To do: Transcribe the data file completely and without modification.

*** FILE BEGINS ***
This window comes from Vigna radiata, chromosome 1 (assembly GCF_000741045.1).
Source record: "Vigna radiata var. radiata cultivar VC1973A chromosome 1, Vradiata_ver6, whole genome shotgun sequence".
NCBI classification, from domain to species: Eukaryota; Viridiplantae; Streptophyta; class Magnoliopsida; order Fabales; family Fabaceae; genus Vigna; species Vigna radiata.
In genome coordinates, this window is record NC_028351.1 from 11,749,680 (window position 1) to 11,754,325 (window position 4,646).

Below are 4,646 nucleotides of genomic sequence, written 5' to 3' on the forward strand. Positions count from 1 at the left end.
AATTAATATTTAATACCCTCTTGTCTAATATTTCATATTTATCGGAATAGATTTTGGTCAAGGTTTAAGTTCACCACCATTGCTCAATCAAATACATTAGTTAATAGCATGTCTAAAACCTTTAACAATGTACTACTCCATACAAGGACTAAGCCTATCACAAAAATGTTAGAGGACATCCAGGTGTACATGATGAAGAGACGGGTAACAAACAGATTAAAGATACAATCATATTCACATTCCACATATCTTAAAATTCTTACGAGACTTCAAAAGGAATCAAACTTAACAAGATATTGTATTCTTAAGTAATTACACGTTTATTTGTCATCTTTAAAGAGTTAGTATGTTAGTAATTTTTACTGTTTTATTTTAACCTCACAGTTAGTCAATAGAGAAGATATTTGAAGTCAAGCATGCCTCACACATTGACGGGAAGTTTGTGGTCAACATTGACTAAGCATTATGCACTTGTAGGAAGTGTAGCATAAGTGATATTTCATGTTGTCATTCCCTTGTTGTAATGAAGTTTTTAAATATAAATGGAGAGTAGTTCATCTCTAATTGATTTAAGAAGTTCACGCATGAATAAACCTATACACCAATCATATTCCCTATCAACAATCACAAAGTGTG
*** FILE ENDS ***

This window comes from Vigna radiata, chromosome 1 (assembly GCF_000741045.1).
Source record: "Vigna radiata var. radiata cultivar VC1973A chromosome 1, Vradiata_ver6, whole genome shotgun sequence".
NCBI classification, from domain to species: Eukaryota; Viridiplantae; Streptophyta; class Magnoliopsida; order Fabales; family Fabaceae; genus Vigna; species Vigna radiata.
In genome coordinates, this window is record NC_028351.1 from 11,749,680 (window position 1) to 11,754,325 (window position 4,646).

Below are 4,646 nucleotides of genomic sequence, written 5' to 3' on the forward strand. Positions count from 1 at the left end.
AATTAATATTTAATACCCTCTTGTCTAATATTTCATATTTATCGGAATAGATTTTGGTCAAGGTTTAAGTTCACCACCATTGCTCAATCAAATACATTAGTTAATAGCATGTCTAAAACCTTTAACAATGTACTACTCCATACAAGGACTAAGCCTATCACAAAAATGTTAGAGGACATCCAGGTGTACATGATGAAGAGACGGGTAACAAACAGATTAAAGATACAATCATATTCACATTCCACATATCTTAAAATTCTTACGAGACTTCAAAAGGAATCAAACTTAACAAGATATTGTATTCTTAAGTAATTACACGTTTATTTGTCATCTTTAAAGAGTTAGTATGTTAGTAATTTTTACTGTTTTATTTTAACCTCACAGTTAGTCAATAGAGAAGATATTTGAAGTCAAGCATGCCTCACACATTGACGGGAAGTTTGTGGTCAACATTGACTAAGCATTATGCACTTGTAGGAAGTGTAGCATAAGTGATATTTCATGTTGTCATTCCCTTGTTGTAATGAAGTTTTTAAATATAAATGGAGAGTAGTTCATCTCTAATTGATTTAAGAAGTTCACGCATGAATAAACCTATACACCAATCATATTCCCTATCAACAATCACAAAGTGTG